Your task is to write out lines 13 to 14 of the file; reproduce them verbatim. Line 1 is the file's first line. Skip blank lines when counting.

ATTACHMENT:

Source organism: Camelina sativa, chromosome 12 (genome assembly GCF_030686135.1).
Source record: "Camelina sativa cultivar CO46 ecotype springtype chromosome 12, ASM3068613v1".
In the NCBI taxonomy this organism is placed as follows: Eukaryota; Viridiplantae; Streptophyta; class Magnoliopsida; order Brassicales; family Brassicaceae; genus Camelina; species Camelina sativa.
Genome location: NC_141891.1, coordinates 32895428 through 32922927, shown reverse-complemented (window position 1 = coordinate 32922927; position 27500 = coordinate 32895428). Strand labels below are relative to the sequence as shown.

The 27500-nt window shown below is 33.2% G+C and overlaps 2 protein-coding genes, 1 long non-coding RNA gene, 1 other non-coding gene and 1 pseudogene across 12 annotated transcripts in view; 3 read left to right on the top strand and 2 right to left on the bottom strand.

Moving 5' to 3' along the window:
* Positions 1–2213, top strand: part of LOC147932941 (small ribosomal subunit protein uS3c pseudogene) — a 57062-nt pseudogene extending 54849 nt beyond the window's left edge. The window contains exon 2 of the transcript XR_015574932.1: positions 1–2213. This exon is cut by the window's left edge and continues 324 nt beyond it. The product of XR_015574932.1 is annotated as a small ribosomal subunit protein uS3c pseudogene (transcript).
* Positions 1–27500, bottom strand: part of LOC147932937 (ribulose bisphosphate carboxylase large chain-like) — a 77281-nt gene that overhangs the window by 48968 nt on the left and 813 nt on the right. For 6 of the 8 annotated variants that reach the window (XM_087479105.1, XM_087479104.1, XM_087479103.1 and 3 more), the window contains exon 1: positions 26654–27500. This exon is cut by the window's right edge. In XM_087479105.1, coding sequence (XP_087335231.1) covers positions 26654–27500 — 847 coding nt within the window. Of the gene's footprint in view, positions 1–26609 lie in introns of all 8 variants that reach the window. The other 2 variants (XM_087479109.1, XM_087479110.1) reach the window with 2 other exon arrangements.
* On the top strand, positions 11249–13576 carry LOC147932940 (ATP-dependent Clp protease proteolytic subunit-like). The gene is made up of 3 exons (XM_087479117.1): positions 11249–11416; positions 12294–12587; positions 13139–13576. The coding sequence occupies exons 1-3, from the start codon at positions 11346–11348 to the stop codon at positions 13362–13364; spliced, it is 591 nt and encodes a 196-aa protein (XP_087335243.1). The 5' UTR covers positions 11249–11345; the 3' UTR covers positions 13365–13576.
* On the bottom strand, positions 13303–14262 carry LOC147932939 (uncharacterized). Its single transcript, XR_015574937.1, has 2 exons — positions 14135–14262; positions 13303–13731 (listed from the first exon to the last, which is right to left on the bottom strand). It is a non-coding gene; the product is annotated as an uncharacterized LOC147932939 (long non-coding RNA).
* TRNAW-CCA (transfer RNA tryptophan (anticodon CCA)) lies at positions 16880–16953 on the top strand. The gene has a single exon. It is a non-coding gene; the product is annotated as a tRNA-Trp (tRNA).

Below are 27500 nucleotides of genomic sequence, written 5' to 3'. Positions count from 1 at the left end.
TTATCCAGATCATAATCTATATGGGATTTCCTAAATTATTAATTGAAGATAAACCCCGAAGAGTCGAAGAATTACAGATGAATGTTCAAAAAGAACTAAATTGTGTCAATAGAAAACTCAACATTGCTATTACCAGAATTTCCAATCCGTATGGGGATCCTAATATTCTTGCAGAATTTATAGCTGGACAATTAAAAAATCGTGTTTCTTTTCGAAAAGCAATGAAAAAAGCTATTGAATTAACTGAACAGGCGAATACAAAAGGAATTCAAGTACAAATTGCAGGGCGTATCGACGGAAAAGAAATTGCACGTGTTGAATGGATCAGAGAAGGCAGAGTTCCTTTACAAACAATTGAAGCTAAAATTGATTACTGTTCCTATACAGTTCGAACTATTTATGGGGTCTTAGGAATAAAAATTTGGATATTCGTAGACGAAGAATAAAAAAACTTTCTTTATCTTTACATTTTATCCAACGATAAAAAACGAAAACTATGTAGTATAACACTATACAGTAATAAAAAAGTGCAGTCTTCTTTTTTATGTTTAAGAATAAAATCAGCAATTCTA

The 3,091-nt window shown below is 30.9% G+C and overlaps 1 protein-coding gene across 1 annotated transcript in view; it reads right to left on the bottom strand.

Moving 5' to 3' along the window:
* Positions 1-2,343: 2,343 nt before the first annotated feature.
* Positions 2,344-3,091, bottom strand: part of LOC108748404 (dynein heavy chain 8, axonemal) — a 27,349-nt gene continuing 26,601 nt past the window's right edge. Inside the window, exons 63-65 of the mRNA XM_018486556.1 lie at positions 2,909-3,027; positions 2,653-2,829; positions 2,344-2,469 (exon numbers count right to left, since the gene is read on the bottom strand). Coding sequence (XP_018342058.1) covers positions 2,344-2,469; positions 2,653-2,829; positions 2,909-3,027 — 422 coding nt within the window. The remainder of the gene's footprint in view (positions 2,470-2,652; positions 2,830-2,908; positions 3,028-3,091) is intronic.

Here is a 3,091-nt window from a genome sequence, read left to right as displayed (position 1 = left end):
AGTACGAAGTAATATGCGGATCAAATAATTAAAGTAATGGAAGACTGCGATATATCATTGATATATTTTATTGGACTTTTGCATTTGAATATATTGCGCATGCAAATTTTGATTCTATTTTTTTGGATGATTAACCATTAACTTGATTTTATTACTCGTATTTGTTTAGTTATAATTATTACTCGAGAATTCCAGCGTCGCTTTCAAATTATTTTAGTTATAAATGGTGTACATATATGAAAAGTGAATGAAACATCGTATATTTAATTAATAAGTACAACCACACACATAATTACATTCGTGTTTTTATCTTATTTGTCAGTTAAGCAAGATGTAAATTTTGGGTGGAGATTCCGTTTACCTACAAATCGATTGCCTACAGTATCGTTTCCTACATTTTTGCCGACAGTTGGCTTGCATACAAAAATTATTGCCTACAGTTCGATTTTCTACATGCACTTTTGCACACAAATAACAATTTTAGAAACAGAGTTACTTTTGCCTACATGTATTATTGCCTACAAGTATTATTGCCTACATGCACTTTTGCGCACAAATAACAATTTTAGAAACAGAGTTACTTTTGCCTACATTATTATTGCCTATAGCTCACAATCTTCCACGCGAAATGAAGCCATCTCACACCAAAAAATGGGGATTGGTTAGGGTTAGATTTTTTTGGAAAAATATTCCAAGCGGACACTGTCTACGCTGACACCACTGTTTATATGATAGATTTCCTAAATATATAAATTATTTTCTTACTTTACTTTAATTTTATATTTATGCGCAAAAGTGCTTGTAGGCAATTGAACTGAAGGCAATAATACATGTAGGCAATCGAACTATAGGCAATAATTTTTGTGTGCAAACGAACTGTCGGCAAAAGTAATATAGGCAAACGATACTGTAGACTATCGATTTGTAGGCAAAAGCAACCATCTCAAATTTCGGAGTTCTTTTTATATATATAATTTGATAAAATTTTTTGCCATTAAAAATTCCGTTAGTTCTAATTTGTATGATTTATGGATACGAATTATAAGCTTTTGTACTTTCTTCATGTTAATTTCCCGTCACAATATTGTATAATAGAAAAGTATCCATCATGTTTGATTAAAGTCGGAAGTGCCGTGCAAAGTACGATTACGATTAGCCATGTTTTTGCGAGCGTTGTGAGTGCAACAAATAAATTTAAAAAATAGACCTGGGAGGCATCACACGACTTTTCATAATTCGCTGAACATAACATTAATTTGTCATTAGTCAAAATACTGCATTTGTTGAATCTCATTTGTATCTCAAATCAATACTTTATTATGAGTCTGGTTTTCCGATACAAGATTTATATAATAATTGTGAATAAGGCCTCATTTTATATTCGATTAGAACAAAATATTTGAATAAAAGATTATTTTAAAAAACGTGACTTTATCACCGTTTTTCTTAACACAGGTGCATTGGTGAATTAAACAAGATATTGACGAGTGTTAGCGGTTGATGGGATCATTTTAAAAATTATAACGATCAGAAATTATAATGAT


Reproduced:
TTATCCAGATCATAATCTATATGGGATTTCCTAAATTATTAATTGAAGATAAACCCCGAAGAGTCGAAGAATTACAGATGAATGTTCAAAAAGAACTAAATTGTGTCAATAGAAAACTCAACATTGCTATTACCAGAATTTCCAATCCGTATGGGGATCCTAATATTCTTGCAGAATTTATAGCTGGACAATTAAAAAATCGTGTTTCTTTTCGAAAAGCAATGAAAAAAGCTATTGAATTAACTGAACAGGCGAATACAAAAGGAATTCAAGTACAAATTGCAGGGCGTATCGACGGAAAAGAAATTGCACGTGTTGAATGGATCAGAGAAGGCAGAGTTCCTTTACAAACAATTGAAGCTAAAATTGATTACTGTTCCTATACAGTTCGAACTATTTATGGGGTCTTAGGAATAAAAATTTGGATATTCGTAGACGAAGAATAAAAAAACTTTCTTTATCTTTACATTTTATCCAACGATAAAAAACGAAAACTATGTAGTATAACACTATACAGTAATAAAAAAGTGCAGTCTTCTTTTTTATGTTTAAGAATAAAATCAGCAATTCTA

The 3,091-nt window shown below is 30.9% G+C and overlaps 1 protein-coding gene across 1 annotated transcript in view; it reads right to left on the bottom strand.